sit down wine tasting with a small plate of food, made to accentuate the wines.
|Tasting at Lasseter Family Wines|
Calling the Wild
|The Remnants of Jack London's Wolf House|
Though he died in 1916, author Jack London (White Fang, The Call of the Wild), was one of the foremost celebrities of his day, authoring over 24 novels and dozens of short stories. He built a 15,000 square foot, four-story stone and wood home he called Wolf House, deep in the forests of Glen Ellen. Weeks before he was to move in his massive residence mysteriously caught fire and was destroyed, only the stone and brick chimneys standing like mute sentinels as witnesses to history. To this day no one knows who started the fire; was it an accident, did his wife set the blaze, were locals intolerant of this unsightly structure in their backyard, did London himself set the fire to cash in on insurance money? These are viable theories, but the truth is still as elusive as the smoke that rose from the ashes nearly a hundred years ago. You can visit JackLondon State Historic Park, as I have many times, and the burned out shell of his home. A half-mile walk along a dirt path takes you to moss-covered stone walls surrounded by pine trees; at once both eerie and calming.
The Supporting Characters
Having penned movies as diverse as The Karate Kid, Taken, and A Walk in the Clouds, screenwriter Robert Kamen has written his passion for wine in the form of his own tasting room just off the Sonoma Square. His vineyard sits stop a long circuitous dirt road, overlooking San Pablo Bay, which I visited with Robert a while back. In addition to Cabernet, and Syrah, he offers a wine called Writer’s Block, a blend of Petite Sirah, Cabernet and Syrah.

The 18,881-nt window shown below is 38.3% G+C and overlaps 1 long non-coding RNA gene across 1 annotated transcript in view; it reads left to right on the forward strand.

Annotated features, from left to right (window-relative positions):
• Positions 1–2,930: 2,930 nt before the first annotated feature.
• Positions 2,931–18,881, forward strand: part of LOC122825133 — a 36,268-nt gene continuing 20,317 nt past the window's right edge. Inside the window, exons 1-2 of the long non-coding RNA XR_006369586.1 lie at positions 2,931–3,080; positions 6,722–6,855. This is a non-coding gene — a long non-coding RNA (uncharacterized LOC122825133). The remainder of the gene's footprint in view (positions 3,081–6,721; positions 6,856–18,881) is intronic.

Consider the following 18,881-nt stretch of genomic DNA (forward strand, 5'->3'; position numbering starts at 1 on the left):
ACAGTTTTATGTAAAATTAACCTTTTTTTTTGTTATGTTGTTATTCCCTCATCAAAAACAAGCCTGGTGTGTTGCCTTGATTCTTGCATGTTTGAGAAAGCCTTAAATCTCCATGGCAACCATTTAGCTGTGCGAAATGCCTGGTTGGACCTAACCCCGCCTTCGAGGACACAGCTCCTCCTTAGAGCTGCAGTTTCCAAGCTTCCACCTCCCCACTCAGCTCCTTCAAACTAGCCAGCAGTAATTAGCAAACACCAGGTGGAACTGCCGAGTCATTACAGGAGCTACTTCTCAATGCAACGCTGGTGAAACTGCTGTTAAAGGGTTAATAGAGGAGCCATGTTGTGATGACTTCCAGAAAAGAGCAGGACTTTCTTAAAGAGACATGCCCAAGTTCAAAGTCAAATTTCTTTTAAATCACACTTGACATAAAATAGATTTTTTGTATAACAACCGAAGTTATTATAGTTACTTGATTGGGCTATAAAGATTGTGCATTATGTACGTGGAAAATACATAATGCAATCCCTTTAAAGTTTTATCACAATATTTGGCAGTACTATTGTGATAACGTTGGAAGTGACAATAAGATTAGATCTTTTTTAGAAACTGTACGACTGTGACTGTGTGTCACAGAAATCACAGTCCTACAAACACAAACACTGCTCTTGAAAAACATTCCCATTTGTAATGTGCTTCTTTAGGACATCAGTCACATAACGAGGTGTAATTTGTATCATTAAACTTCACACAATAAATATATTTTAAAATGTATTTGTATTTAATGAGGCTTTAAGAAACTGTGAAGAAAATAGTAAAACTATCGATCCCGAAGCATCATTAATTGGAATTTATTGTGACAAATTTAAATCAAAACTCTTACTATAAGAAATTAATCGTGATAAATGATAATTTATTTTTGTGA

|The Author flanked by Kate MacMurray (L) and Gina Gallo (R) at MacMurray Ranch|
Though it’s only open to the public once a year during the monumental Sonoma Wine Country Weekend, MacMurray Ranch was once the apple of actor Fred MacMurray’s eye. MacMurray (Double Indemnity, The Absent Minded Professor, TV’s My Three Sons) started raising shorthorn cattle, actually competing against my great uncle (affectionately called Uncle John O and a hell of a guy!). MacMurray had visions of turning his ranch into a working winery - something that eluded him before his death, however his daughter, Kate, eventually accomplished this and she graciously showed off the ranch to me. The Gallo Family purchased his property and still works with Kate MacMurray to make exceptional wine including Pinot Gris and Pinot Noir. If you attend Sonoma Wine Country Weekend in September during the grand tasting at the ranch you’ll notice two redwood trees planted by hand by Fred MacMurray in 1941 at the entrance to the original 1840s barn.
Ultimately Sonoma is about the wines first, and celebrity second. Sonoma is a slice of quintessential California and a place of relaxation, regardless of whose name is on the bottle. So come enjoy California at its best - a mix of star power and intoxicating grape juice.